Crowds fill Exeter's streets to celebrate the end of WWII
For 65 years, Ken Jackson has stored away hundreds of photos he took of war-damaged Exeter from 1944-46.
Now, for the first time, the stunning photos of bombed-out buildings, Salute the Soldier Week, VE Day celebrations and the Victory Parade are revealed.
Ken, now 94, is having his images published in a book, One Man's War in Exeter.
It has taken 18 years for Ken and Exeter author Peter Thomas to produce the book - and the men have never met.
Until now. They will finally meet on the day of the book's launch in Exeter on 16 August 2010 - one day after the 65th anniversary of the end of WWII.
Ken Jackson's collection has some 300 photos
For Ken, who now lives in Jersey, it will be a return to his former home city. And what a return - he will be arriving at the book launch at Exeter Central Library in a WWII jeep.
Ken has some 300 photos in his collection, 235 of which are in the book.
The images sit alongside articles at the time from the local newspaper, the Express & Echo.
"Quite simply, this has been going on for 18 years," explained author Peter Thomas.
"I produced a video in 1992 called Exeter Blitz and Ken wrote to me to say he had seen the video and that he was in Exeter just after the blitz.
"He sent me a video showing some of the pictures he had taken - he worked for the Post Office but was a keen photographer.
"At this period of time there were very few people taking photographs so I realised there was something very special here."
These US tanks were being brought into Queen Street
Peter spent many years researching the photos Ken had taken: "I found that Exeter had put in a huge amount of effort into the war effort," he told BBC Devon.
"Some of the photos were taken during the national Salute the Soldier Week in 1944. It was a fundraising campaign and Exeter was set the target of £750,000 - the city raised almost £1 million in a week."
Other photos show brand new US tanks in city centre streets - possibly on their way to the D-Day landings, blitzed buildings, and the celebrations at the end of the war. There are also photos of the survivors of HMS Exeter.
"Ken knew possibly that the pictures would have some historical impact but I don't think he really realised what it was that he had captured," said Peter.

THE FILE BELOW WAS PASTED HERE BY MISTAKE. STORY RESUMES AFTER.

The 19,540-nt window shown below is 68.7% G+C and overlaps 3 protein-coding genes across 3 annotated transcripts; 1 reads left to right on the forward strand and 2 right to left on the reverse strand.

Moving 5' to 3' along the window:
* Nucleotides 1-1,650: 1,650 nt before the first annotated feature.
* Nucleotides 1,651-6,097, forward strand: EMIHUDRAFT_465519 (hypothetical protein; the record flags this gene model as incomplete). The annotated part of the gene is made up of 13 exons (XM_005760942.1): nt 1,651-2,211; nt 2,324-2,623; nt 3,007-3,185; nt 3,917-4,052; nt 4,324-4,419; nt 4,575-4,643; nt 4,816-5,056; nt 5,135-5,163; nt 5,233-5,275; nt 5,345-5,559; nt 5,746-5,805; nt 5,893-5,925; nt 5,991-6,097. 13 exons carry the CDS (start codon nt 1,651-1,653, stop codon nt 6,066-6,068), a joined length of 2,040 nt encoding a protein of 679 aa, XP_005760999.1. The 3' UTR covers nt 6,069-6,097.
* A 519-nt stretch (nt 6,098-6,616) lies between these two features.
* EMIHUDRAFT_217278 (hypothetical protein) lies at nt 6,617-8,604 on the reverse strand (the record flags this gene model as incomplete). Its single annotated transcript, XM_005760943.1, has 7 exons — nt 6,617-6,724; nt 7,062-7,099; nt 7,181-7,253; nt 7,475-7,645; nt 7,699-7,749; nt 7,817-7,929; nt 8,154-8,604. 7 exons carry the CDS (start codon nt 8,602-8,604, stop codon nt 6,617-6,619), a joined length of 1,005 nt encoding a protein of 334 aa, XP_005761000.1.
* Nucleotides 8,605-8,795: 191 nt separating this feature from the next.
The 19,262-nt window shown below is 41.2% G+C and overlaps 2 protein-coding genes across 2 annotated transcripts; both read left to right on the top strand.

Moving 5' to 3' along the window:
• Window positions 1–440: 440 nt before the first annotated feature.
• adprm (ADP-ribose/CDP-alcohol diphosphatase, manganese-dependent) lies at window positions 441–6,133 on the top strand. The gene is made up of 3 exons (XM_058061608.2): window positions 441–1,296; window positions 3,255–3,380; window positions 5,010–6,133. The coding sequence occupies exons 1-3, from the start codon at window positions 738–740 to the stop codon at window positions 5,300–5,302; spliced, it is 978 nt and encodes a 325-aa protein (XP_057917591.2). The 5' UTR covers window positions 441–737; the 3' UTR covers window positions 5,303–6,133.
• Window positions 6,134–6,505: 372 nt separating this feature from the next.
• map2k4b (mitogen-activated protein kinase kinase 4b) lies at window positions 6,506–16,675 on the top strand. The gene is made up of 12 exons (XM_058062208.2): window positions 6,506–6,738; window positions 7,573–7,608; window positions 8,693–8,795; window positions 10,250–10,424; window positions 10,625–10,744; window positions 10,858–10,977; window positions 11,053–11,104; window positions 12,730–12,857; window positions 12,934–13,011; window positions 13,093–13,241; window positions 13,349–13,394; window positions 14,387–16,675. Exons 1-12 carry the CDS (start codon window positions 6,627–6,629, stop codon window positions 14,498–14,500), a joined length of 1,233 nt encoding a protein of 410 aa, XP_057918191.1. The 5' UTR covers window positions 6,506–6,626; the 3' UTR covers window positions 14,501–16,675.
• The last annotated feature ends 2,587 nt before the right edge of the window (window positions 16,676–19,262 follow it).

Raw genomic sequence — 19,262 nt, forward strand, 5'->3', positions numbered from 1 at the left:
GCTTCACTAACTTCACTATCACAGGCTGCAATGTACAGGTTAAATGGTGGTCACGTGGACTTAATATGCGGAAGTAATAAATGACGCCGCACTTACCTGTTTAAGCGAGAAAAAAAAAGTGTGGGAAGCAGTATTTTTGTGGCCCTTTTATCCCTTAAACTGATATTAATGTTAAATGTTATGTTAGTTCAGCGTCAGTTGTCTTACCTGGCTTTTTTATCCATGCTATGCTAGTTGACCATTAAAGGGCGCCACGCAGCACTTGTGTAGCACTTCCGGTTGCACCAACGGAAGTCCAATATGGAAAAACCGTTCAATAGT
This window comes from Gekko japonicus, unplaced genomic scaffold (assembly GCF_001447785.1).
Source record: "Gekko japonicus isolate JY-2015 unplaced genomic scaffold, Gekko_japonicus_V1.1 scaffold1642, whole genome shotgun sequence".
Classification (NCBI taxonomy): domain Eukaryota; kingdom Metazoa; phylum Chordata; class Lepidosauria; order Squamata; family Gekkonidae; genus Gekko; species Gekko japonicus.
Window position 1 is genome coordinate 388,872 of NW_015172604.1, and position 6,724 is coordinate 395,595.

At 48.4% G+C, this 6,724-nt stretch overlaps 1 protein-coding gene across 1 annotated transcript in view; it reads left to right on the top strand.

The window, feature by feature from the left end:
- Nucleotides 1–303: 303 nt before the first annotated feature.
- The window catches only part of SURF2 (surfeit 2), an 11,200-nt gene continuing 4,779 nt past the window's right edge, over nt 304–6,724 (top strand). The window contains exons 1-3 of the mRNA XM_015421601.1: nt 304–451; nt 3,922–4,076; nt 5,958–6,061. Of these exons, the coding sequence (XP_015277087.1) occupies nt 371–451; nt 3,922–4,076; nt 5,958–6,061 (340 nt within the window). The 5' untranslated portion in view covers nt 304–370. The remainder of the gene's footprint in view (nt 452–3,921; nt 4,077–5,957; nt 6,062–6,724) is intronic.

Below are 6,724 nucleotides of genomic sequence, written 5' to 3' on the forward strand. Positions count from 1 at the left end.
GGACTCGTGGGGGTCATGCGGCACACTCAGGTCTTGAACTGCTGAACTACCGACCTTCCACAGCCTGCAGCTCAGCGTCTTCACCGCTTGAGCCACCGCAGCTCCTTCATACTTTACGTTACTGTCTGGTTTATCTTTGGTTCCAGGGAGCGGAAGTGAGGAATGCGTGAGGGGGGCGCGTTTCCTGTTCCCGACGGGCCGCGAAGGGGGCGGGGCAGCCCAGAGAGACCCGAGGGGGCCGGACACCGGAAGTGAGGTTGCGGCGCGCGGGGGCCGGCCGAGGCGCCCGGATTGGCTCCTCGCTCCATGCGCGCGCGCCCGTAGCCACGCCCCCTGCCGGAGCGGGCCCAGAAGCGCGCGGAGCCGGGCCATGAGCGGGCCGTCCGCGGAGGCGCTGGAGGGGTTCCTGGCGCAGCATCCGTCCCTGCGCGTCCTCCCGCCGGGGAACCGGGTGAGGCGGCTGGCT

"It is a wonderful photographic record. And there are so many people in the photos too."
Exeter Cathedral pictured by Ken on VE Day
Ken, who worked mainly at the GPO sorting office at St David's Station, produced the photos despite difficulty getting film for his Leica camera, photographic paper and developing chemicals.
Ken, who now uses a wheelchair, has lost much of his sight and is hard of hearing, but Peter says he is excited about returning to Exeter for the book launch.
There will be 50-60 large photographs on display in the library foyer and a 9ft wide panorama of High Street in 1945: "It's 180 degrees and it shows the city absolutely flattened," said Peter.
"Exeter city centre was flattened inside 74 minutes in a raid on 4 May 1942, which was in retaliation for the bombing of Lübeck.
"The poster image has been created from seven photos professionally stitched together - the photos were taken from the top of the telephone exchange in Castle Street.
"It is going to be one of the iconic photos of wartime Exeter.
"And as a group of photographs, they capture the spirit of the period and show how patriotic Exeter was."
The launch takes place at Exeter Central Library in Castle Street on 16 August 2010, from 10.30am.
Photos reproduced with permission.
Send in your memories of wartime Exeter using the form at the bottom of the page
Do you have memories of Exeter during the war? Can you recall the victory celebrations? Do you recognise some of the faces in Ken Jackson's pictures? Use our messageboard below.
The night after the blitz of Exeter in May a neighbour of ours took his family and ours up to Haldon in case there was another raid. The most vivid thing I remember and I was twelve at the time was of Exeter still burning in the shape of a cross.
June Perryman (nee King), Exmouth
As a 16 year old schoolboy living on the St. Thomas outskirts our parents took us (and many neighbours) when the sirens sounded on 4th May 1942 up over the fields to a footpath just off Barley Lane. From this high point we could see the whole of the City. I remember it was a moonlight night and although the City was blacked out we could still see the traffic signals(with their small green and red crosses) at Exe Bridge. Before long we could hear the approaching bombers and they were so low we could make out the crosses on their wings. Witin a few minutes the whole City seemed to be on fire wih incendiary bombs and the next wave of bombers dropped their bombs. It was so frightening and we wondered how anyone could survive such raid.
Edwin Webber, Croydon
The Sherman tanks are British, not American. The 5-pointed star was a guide for ignorant US military who couldn't identify friend from foe. American tanks always had rubber-cleated tracks, while British tanks had all-steel tracks. Rubber works well on Tarmac but British tanks were expected to fight off-road as well! The picture shows all-steel tracks.
John Colson, Ontario, Canada
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